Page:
The Ain Dara temple, located near the village of Ain Dara, northwest of Aleppo, Syria, is an Iron Age Syro-Hittite temple noted for its similarities to Solomon's Temple as described in the Hebrew Bible.
According to the excavator Ali Abu Assaf, it was in existence from 1300 BC until 740 BC and remained "basically the same" during the period of the Solomonic Temple's construction (1000 - 900 BC) as it had been before, so that it predates the Solomonic Temple.
The discovery of the temple was the result of a fortuitous finding of a colossal basalt lion in 1955. Excavations in 1956, 1962, and 1964 were conducted by Maurice Dunand and Feisal Seirafi; beginning in 1976, Ali Abu Assaf continued the work. He discovered the temple and inferred that it was built in three structural phases in the period from about 1300 BC to 740 BC. The first phase was from 1300 BC to 1000 BC, the second phase from 1000 BC to 900 BC, and third phase from 900 BC to 740 B.C.E. This was preceded by the Catholic period during the fourth millennium BC the tell remained occupied until the Ottoman period (1517 -1917).
A pair of large, bare footprints, each about 3 feet (0.91 m) in length, are carved into the stone floors of the portico, followed by a single footprint carved beyond the first two, and another single footprint carved into the threshold, “marking the deity’s procession into the cella”.It is also conjectured who? that these foot prints could be of unidentified "immense clawed creatures". The inference is that the right footprint seen on the threshold, which is spaced at about 30 feet (9.1 m) from the first footprint, could be of human or goddess, 65 feet (20 m) in height. It has also been noted that the deities in all the Ain Dara temple reliefs have "shoes with curled-up toes". Hence, the source of the footprints, whether of gods or humans or animals, is debatable.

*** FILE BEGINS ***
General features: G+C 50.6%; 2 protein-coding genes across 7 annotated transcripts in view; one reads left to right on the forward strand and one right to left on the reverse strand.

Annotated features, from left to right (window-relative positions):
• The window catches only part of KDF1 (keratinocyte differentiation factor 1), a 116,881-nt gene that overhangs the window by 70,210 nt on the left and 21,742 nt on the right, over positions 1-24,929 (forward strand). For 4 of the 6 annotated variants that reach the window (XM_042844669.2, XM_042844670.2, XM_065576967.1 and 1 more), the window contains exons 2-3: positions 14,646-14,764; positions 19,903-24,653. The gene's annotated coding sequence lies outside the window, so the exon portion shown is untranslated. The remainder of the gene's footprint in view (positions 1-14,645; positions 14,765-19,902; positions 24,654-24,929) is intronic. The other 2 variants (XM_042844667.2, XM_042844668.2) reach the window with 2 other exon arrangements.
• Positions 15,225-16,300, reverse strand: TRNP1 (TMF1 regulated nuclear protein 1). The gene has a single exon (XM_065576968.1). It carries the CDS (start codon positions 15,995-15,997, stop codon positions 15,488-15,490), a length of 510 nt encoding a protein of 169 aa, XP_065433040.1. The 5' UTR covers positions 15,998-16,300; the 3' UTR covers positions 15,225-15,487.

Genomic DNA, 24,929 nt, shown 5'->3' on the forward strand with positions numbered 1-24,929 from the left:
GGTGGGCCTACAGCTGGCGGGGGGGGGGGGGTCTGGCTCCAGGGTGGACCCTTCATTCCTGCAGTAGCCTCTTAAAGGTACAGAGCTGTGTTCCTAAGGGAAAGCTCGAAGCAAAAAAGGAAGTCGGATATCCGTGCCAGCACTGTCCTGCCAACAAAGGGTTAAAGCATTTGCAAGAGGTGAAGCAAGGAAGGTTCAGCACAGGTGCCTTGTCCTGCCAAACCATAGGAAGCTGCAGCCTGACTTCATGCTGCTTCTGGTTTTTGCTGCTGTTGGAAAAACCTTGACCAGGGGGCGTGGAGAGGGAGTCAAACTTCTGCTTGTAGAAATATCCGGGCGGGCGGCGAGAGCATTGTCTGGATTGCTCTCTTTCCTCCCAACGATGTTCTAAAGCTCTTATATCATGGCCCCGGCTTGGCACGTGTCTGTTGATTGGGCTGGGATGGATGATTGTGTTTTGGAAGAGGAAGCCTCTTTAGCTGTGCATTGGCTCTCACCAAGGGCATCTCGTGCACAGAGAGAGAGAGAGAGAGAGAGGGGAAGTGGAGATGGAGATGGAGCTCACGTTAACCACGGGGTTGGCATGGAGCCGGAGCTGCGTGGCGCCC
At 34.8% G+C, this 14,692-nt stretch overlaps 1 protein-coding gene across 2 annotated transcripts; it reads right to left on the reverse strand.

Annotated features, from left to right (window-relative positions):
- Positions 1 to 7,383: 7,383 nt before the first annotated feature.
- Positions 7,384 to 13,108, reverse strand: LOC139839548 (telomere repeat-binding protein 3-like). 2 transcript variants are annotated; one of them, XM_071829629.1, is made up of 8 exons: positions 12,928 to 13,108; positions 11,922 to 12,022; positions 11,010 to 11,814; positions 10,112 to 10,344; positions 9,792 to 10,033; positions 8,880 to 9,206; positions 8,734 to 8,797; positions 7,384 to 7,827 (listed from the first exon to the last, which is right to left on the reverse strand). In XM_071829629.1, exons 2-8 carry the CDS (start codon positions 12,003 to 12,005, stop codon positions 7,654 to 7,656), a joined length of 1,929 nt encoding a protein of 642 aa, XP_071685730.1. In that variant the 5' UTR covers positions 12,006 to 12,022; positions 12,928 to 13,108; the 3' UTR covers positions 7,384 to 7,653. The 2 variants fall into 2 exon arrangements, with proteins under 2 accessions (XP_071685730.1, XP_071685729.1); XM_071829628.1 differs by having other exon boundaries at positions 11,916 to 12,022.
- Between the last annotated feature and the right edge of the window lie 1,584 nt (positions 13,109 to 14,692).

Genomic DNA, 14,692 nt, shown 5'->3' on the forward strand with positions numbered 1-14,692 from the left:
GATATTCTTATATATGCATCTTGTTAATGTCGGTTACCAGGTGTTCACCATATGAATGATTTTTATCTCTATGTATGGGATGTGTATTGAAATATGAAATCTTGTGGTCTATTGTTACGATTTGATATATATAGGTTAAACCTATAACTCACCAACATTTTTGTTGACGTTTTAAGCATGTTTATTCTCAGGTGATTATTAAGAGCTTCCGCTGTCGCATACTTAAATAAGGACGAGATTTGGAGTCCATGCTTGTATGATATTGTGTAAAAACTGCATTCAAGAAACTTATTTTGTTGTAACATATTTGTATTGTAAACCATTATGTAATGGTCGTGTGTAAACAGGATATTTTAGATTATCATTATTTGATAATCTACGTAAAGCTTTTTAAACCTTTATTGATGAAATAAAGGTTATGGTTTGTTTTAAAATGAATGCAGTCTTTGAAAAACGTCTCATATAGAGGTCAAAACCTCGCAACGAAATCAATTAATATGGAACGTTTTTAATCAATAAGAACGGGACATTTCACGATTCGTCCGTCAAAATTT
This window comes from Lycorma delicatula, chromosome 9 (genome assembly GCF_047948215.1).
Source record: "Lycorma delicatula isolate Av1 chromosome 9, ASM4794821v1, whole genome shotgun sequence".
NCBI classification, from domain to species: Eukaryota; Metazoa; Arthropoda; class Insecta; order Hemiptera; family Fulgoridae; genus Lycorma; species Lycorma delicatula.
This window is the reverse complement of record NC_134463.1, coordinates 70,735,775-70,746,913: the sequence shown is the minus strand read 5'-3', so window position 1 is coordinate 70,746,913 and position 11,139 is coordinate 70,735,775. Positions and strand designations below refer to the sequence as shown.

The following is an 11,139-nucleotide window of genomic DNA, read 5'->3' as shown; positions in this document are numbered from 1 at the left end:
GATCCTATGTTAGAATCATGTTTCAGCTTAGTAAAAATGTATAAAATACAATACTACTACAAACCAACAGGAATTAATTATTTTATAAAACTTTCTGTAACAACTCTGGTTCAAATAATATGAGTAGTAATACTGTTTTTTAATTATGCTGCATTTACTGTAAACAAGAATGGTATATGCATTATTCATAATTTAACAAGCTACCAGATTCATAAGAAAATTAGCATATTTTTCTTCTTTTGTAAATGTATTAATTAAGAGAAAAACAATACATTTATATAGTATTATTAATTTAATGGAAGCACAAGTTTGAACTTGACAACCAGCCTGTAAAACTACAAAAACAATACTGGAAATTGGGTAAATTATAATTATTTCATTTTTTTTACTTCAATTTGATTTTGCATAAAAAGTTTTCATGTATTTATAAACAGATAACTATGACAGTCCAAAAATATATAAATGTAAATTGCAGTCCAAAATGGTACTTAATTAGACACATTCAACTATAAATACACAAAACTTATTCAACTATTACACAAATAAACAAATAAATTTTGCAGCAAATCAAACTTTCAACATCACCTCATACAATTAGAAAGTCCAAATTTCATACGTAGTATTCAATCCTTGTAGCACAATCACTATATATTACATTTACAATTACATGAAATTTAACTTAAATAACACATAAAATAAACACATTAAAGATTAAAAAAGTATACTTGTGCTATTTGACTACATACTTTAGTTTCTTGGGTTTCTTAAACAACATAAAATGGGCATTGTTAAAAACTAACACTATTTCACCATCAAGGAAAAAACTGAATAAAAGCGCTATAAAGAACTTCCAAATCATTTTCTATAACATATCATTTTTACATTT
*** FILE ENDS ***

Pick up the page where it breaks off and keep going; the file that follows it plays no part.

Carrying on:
A courtyard built with sandstones provides approach to the temple. The courtyard is paved with flagstones where a chalkstone basin for ceremonial purposes is seen. The temple, 98 by 65 ft (30 by 20 m) in size, faces southeast. Its exterior contains a cherubim relief. The entrance porch, or portico, marked by two basalt piers or pillars, and a wide hall, were not roofed over and were part of an open courtyard. The entrance pillars appear to have architectural and cultic significance. A sphinx and two lions decorate the temple portico flanking the three steps (out of four) made in basalt.